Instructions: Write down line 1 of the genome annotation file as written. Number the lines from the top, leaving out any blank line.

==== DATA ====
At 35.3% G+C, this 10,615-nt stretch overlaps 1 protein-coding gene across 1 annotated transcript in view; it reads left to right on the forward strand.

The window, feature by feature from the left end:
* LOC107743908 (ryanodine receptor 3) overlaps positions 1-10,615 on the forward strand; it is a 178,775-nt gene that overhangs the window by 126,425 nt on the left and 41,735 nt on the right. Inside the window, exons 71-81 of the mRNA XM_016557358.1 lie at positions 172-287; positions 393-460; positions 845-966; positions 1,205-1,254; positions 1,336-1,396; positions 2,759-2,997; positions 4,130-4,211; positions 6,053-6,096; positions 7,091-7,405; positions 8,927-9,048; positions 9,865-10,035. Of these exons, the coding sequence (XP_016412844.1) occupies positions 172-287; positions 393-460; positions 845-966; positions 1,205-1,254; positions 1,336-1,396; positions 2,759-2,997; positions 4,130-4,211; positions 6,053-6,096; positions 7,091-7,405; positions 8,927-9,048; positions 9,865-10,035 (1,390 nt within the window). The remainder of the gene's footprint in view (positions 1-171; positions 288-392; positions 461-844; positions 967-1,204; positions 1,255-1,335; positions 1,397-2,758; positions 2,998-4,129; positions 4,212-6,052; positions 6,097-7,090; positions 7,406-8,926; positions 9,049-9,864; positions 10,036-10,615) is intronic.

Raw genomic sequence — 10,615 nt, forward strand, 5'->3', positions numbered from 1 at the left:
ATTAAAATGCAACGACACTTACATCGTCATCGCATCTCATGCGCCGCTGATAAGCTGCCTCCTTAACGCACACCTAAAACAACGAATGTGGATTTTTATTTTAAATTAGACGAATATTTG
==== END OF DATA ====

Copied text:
At 35.3% G+C, this 10,615-nt stretch overlaps 1 protein-coding gene across 1 annotated transcript in view; it reads left to right on the forward strand.